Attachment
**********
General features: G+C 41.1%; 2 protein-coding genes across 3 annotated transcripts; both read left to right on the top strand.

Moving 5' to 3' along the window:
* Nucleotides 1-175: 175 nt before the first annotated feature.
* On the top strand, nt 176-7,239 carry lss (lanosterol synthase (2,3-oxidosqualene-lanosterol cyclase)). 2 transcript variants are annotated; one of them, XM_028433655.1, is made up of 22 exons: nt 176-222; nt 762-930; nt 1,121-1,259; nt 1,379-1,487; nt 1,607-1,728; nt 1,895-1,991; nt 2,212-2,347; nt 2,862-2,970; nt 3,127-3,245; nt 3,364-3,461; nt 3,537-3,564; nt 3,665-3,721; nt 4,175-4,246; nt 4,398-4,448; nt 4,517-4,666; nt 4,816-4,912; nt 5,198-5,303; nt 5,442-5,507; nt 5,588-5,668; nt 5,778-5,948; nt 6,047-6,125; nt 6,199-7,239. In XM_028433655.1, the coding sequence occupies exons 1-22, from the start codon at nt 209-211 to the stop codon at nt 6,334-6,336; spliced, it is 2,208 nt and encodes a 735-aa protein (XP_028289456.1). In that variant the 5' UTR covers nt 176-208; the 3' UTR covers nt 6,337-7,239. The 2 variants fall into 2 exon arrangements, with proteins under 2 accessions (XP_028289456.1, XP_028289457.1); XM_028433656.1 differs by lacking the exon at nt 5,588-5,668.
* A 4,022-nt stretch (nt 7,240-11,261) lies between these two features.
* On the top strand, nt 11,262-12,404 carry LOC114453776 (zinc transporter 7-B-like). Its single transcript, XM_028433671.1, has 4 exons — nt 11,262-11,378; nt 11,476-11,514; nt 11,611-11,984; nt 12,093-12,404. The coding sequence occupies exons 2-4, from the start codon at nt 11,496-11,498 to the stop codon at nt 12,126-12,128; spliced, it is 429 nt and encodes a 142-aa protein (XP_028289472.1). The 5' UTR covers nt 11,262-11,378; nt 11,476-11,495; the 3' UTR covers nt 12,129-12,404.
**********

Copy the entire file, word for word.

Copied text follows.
General features: G+C 41.1%; 2 protein-coding genes across 3 annotated transcripts; both read left to right on the top strand.

Moving 5' to 3' along the window:
* Nucleotides 1-175: 175 nt before the first annotated feature.
* On the top strand, nt 176-7,239 carry lss (lanosterol synthase (2,3-oxidosqualene-lanosterol cyclase)). 2 transcript variants are annotated; one of them, XM_028433655.1, is made up of 22 exons: nt 176-222; nt 762-930; nt 1,121-1,259; nt 1,379-1,487; nt 1,607-1,728; nt 1,895-1,991; nt 2,212-2,347; nt 2,862-2,970; nt 3,127-3,245; nt 3,364-3,461; nt 3,537-3,564; nt 3,665-3,721; nt 4,175-4,246; nt 4,398-4,448; nt 4,517-4,666; nt 4,816-4,912; nt 5,198-5,303; nt 5,442-5,507; nt 5,588-5,668; nt 5,778-5,948; nt 6,047-6,125; nt 6,199-7,239. In XM_028433655.1, the coding sequence occupies exons 1-22, from the start codon at nt 209-211 to the stop codon at nt 6,334-6,336; spliced, it is 2,208 nt and encodes a 735-aa protein (XP_028289456.1). In that variant the 5' UTR covers nt 176-208; the 3' UTR covers nt 6,337-7,239. The 2 variants fall into 2 exon arrangements, with proteins under 2 accessions (XP_028289456.1, XP_028289457.1); XM_028433656.1 differs by lacking the exon at nt 5,588-5,668.
* A 4,022-nt stretch (nt 7,240-11,261) lies between these two features.
* On the top strand, nt 11,262-12,404 carry LOC114453776 (zinc transporter 7-B-like). Its single transcript, XM_028433671.1, has 4 exons — nt 11,262-11,378; nt 11,476-11,514; nt 11,611-11,984; nt 12,093-12,404. The coding sequence occupies exons 2-4, from the start codon at nt 11,496-11,498 to the stop codon at nt 12,126-12,128; spliced, it is 429 nt and encodes a 142-aa protein (XP_028289472.1). The 5' UTR covers nt 11,262-11,378; nt 11,476-11,495; the 3' UTR covers nt 12,129-12,404.